Conversations with clients are easy when we are bringing good news. That news, like explaining how to solve problems or the strategies that will save a business, provides hope and comfort.
But we cannot succeed all the time. Delivering bad news is far more daunting than delivering hope or reporting on success.
I like to be direct. My approach is to state the issue and the expected outcome. For example, “We were looking into and researching whether or not your tax debt would be discharged if a bankruptcy was filed now. Unfortunately, the law appears to be fairly well-set the other way.”
Or, “We submitted our briefs and had our oral argument last month. The judge has now issued her decision, which is not in our favor.”
This message tells the client what we were talking about and how it turned out. We then move to the explanation.
We can explain a court’s rationale, or why our research led us to believe our position will not succeed. This discussion is made much easier if we previously had laid out the facts and risks in writing to the client (which is our standard policy).
Now the conversation moves to what effect the bad news has on our goals, and the options we have moving forward. It is not acceptable to simply state, “Here is your bad outcome. See you later.”
Our client has to go forward and there are almost always options for doing so. Often clients’ long-range goals can still be achieved. These options should be provided with timetables and budgets. We include any appropriate cost/benefit analysis and our recommendations, as well as the reasons for those recommendations.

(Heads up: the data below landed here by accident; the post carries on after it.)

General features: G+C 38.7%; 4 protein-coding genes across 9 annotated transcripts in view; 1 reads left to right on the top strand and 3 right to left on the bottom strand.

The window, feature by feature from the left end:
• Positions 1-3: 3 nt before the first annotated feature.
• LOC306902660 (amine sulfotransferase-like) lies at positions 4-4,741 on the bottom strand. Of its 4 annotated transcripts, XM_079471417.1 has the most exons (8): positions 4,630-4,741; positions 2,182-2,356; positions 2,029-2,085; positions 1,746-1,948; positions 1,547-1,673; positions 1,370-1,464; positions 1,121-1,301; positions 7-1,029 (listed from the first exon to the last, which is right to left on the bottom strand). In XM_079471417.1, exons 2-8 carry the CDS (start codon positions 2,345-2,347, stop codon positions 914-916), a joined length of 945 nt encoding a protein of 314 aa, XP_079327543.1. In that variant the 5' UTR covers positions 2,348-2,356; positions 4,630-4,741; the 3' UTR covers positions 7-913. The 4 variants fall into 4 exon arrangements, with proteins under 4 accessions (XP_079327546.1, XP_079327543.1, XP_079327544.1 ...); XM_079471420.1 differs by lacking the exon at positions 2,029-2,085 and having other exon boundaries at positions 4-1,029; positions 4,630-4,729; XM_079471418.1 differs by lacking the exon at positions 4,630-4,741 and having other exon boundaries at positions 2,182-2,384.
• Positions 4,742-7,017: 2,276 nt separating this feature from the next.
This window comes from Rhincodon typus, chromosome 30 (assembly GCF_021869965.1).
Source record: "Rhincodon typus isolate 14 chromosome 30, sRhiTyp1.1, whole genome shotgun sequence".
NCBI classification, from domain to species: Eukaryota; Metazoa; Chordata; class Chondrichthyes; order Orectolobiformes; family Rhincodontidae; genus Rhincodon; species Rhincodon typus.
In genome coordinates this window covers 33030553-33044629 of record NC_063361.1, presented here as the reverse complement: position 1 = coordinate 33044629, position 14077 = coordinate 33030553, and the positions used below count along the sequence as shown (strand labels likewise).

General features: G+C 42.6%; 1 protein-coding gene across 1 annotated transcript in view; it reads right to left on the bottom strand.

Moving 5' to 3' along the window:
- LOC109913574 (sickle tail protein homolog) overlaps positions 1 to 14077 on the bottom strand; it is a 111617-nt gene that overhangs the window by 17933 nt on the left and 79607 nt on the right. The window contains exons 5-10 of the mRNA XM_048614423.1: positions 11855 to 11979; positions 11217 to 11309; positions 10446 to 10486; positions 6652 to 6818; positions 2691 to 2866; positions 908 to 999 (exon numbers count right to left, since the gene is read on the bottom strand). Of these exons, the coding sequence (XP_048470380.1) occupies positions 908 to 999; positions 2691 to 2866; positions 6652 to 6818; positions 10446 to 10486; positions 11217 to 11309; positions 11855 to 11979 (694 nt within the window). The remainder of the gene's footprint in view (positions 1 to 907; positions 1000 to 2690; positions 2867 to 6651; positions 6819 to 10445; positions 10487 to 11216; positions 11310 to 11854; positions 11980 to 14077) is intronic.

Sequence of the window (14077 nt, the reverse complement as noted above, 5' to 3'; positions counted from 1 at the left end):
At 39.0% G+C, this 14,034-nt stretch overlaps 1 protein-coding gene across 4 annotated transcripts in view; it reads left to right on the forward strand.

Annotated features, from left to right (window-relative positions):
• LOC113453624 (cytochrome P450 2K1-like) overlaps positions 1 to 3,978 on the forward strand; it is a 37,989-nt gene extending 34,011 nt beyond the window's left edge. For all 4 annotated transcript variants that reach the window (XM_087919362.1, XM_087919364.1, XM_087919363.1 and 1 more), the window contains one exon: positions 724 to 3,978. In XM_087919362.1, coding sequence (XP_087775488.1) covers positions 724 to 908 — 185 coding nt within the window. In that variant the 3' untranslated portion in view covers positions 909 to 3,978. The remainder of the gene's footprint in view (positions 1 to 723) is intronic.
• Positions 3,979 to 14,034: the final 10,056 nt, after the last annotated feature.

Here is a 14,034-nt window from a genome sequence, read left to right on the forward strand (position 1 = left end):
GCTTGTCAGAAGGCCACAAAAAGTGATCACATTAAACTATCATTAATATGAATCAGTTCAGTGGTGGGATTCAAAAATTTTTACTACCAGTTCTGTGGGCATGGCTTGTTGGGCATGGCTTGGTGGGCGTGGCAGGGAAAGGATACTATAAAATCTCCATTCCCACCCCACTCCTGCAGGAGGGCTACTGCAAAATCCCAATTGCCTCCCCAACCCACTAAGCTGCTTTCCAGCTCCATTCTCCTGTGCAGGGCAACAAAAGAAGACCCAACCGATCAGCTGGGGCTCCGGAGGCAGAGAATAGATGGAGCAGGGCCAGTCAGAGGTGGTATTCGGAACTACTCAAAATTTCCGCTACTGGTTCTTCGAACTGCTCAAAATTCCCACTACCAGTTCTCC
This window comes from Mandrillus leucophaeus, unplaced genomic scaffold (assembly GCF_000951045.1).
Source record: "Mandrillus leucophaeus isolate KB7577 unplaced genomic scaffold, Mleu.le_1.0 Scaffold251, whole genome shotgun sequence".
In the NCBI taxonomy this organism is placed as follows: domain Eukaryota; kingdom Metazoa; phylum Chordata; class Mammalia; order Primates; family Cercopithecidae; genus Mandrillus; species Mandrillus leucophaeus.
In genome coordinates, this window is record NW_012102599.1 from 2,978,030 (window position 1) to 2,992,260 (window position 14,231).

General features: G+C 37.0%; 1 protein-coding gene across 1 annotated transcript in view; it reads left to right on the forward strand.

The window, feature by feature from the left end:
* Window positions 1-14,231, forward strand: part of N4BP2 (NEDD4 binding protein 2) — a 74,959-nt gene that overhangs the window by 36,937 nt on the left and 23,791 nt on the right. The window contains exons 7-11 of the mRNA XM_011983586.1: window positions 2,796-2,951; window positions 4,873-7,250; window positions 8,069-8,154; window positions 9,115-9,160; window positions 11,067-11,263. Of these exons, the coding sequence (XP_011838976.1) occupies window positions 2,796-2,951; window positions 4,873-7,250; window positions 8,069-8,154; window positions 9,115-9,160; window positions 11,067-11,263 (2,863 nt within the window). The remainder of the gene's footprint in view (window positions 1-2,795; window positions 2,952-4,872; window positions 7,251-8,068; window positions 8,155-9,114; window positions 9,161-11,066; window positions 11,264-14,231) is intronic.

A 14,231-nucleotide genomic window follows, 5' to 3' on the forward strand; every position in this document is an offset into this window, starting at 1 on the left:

I have seen far too many attorneys simply ask the client, “What do you want to do?” While it is certainly and ultimately the client’s decision, it is the duty of the lawyer to fully inform the client. I believe that includes “going out on a limb” and providing my recommendation. I always support that recommendation and the reasoning behind it. Then it is the client who gets to decide, not with only the facts, but with the reasoned opinion of his or her counsel.
And I am never afraid to put that opinion in writing. In fact, we require our attorneys to put things in writing. In doing so, we avoid misunderstandings and we provide the client with the opportunity to re-read and better ponder or consider his/her decision.
The actual delivery of bad news, though, should rarely be in writing. In-person meetings are usually better. Body language is an important means of communication, and I want to demonstrate empathy and my resolve to go forward for my client.
When in-person meetings are not possible, a personal telephone call or Zoom meeting is probably the next best alternative. Sending an email or letter is the least effective way of delivering bad news. That written confirmation should follow the actual conversation.
By following these processes, I have found that my clients know that we’re still partners.
Please share your own tips and thoughts on delivering bad news. That may be good news for all of us.